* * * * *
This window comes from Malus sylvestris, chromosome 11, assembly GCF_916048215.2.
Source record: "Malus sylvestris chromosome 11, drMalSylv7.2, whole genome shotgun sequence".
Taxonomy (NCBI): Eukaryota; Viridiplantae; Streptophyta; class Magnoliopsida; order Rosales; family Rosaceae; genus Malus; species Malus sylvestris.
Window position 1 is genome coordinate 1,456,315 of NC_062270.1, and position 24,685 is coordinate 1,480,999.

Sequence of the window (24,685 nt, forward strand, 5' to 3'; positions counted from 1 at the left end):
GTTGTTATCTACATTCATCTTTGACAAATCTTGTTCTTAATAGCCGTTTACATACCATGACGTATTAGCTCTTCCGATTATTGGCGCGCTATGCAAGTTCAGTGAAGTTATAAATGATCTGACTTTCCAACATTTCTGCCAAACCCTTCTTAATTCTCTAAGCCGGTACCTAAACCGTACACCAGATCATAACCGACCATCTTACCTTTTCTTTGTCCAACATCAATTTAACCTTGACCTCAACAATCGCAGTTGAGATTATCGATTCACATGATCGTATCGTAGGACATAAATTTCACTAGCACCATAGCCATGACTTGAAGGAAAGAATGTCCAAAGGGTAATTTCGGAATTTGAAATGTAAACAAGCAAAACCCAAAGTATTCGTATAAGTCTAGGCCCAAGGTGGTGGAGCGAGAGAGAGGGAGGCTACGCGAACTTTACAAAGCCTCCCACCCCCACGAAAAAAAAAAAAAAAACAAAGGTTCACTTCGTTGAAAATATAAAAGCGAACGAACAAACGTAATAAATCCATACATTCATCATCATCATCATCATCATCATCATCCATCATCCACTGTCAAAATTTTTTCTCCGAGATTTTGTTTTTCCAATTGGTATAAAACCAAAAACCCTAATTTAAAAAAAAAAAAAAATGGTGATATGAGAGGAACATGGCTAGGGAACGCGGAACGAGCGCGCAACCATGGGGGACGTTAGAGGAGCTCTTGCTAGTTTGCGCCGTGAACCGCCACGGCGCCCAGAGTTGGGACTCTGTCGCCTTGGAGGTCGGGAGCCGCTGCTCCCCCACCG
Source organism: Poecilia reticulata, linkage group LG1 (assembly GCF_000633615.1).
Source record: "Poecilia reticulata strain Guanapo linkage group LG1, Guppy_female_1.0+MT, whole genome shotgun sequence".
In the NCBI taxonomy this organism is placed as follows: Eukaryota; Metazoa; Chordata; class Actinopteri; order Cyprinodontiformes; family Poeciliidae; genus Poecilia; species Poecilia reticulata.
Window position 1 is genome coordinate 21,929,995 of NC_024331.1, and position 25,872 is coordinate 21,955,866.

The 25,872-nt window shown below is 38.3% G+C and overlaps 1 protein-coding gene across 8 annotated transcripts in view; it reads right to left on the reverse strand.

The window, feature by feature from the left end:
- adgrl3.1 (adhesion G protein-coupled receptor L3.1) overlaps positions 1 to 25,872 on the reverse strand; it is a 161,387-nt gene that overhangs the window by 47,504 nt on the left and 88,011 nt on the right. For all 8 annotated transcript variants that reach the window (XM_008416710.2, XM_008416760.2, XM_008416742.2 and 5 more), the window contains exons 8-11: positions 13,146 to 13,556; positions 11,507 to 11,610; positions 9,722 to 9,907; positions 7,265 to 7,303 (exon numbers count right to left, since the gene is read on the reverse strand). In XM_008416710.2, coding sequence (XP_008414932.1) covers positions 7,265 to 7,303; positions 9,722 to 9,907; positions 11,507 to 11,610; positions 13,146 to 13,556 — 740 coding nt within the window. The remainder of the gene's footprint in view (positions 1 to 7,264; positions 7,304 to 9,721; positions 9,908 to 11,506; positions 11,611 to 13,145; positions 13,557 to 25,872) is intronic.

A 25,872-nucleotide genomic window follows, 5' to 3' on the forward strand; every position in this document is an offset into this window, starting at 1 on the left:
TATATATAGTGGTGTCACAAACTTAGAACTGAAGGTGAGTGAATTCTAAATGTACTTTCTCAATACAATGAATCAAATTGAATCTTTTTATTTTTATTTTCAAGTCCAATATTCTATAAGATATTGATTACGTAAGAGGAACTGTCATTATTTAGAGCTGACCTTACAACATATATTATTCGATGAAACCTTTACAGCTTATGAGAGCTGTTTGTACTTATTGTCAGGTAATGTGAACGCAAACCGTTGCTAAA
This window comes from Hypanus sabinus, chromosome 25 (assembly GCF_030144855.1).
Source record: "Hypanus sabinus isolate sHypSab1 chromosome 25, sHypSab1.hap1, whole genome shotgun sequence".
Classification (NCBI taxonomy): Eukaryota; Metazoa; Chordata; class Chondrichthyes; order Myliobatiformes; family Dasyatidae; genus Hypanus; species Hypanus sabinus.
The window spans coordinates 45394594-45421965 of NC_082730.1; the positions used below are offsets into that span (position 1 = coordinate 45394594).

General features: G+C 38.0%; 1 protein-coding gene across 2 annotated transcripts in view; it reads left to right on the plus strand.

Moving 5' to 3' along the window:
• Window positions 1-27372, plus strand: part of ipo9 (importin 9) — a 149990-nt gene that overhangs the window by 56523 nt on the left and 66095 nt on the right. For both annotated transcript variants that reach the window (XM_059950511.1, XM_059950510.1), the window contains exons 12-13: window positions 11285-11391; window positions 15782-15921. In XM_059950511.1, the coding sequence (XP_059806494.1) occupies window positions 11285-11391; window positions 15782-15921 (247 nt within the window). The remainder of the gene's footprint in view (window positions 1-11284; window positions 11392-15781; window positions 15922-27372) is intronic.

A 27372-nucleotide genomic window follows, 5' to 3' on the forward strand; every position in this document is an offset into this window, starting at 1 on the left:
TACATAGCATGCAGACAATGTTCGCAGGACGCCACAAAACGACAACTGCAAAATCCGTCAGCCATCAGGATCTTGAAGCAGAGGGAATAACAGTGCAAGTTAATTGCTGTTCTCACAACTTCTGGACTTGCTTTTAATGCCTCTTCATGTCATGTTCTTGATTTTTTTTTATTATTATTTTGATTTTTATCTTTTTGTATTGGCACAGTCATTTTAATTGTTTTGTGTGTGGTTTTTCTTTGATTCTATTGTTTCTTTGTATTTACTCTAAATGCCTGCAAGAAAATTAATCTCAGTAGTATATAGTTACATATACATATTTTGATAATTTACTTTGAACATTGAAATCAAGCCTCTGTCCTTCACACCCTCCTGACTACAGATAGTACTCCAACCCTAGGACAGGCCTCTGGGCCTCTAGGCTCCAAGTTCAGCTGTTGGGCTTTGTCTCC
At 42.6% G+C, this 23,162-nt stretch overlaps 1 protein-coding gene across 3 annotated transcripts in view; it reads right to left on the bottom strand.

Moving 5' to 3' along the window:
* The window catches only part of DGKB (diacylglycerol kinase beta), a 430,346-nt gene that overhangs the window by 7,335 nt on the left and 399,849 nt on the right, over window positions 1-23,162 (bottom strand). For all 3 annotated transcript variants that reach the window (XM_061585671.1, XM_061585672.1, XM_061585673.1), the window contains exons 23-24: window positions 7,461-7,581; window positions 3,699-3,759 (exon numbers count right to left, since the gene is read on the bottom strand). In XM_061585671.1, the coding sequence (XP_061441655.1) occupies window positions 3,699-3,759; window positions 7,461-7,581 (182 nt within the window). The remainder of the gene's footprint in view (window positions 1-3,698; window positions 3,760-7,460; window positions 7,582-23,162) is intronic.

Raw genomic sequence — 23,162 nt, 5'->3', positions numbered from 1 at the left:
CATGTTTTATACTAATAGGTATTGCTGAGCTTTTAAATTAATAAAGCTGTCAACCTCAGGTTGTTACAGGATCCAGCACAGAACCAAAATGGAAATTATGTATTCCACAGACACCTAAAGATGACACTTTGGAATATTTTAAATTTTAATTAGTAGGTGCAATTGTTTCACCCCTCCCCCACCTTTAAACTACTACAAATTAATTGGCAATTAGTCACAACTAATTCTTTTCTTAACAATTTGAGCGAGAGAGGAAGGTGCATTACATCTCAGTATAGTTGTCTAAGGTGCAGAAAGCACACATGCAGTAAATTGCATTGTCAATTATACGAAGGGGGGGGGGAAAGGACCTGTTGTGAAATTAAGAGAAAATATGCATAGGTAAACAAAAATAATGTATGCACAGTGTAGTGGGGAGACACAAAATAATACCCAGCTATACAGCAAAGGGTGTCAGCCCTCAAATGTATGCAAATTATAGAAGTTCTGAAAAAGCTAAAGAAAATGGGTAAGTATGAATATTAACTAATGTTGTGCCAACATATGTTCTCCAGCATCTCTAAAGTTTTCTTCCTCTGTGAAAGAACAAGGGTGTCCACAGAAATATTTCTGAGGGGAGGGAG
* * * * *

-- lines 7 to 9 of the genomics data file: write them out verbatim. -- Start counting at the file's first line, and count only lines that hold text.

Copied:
Source organism: Poecilia reticulata, linkage group LG1 (assembly GCF_000633615.1).
Source record: "Poecilia reticulata strain Guanapo linkage group LG1, Guppy_female_1.0+MT, whole genome shotgun sequence".
In the NCBI taxonomy this organism is placed as follows: Eukaryota; Metazoa; Chordata; class Actinopteri; order Cyprinodontiformes; family Poeciliidae; genus Poecilia; species Poecilia reticulata.